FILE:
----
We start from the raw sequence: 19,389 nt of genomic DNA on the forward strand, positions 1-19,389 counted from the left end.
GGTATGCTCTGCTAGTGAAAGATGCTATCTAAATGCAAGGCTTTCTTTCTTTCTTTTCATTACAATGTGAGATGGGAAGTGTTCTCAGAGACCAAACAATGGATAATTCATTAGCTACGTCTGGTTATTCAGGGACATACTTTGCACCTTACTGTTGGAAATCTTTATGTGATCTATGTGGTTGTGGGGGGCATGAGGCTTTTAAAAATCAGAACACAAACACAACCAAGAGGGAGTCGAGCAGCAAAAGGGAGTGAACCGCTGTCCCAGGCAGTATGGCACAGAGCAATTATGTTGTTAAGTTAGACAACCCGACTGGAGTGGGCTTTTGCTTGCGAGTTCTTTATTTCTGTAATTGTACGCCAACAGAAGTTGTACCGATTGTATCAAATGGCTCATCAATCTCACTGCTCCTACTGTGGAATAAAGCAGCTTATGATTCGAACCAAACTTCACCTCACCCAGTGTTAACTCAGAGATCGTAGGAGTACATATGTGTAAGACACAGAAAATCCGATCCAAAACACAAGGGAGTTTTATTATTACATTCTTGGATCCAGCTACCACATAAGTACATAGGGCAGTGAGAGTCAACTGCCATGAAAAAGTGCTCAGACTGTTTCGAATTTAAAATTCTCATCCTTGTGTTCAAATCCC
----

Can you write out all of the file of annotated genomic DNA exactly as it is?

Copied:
We start from the raw sequence: 19,389 nt of genomic DNA on the forward strand, positions 1-19,389 counted from the left end.
GGTATGCTCTGCTAGTGAAAGATGCTATCTAAATGCAAGGCTTTCTTTCTTTCTTTTCATTACAATGTGAGATGGGAAGTGTTCTCAGAGACCAAACAATGGATAATTCATTAGCTACGTCTGGTTATTCAGGGACATACTTTGCACCTTACTGTTGGAAATCTTTATGTGATCTATGTGGTTGTGGGGGGCATGAGGCTTTTAAAAATCAGAACACAAACACAACCAAGAGGGAGTCGAGCAGCAAAAGGGAGTGAACCGCTGTCCCAGGCAGTATGGCACAGAGCAATTATGTTGTTAAGTTAGACAACCCGACTGGAGTGGGCTTTTGCTTGCGAGTTCTTTATTTCTGTAATTGTACGCCAACAGAAGTTGTACCGATTGTATCAAATGGCTCATCAATCTCACTGCTCCTACTGTGGAATAAAGCAGCTTATGATTCGAACCAAACTTCACCTCACCCAGTGTTAACTCAGAGATCGTAGGAGTACATATGTGTAAGACACAGAAAATCCGATCCAAAACACAAGGGAGTTTTATTATTACATTCTTGGATCCAGCTACCACATAAGTACATAGGGCAGTGAGAGTCAACTGCCATGAAAAAGTGCTCAGACTGTTTCGAATTTAAAATTCTCATCCTTGTGTTCAAATCCC